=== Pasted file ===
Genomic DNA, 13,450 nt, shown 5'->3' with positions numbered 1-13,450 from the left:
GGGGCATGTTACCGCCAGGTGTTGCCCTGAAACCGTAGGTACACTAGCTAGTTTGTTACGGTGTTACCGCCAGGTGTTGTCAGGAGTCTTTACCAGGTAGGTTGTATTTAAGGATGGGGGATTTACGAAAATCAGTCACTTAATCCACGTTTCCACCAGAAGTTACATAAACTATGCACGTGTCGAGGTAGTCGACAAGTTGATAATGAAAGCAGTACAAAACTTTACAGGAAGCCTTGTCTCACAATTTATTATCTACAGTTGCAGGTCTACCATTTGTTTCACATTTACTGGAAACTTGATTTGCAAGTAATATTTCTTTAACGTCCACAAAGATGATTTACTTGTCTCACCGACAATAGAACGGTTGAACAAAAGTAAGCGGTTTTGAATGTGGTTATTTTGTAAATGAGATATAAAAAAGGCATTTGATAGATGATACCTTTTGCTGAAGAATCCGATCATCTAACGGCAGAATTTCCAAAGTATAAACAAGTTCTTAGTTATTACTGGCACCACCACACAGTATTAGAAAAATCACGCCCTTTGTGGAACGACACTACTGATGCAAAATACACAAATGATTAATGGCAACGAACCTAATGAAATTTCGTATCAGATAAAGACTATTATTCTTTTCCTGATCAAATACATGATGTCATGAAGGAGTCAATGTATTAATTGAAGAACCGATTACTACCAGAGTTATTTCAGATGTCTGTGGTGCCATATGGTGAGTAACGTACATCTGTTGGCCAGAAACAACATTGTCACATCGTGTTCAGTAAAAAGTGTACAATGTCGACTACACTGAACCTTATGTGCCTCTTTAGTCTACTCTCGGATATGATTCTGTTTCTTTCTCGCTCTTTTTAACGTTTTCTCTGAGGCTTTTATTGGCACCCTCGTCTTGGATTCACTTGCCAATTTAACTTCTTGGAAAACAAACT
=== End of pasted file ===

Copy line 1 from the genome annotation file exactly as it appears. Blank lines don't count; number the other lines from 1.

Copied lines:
Genomic DNA, 13,450 nt, shown 5'->3' with positions numbered 1-13,450 from the left: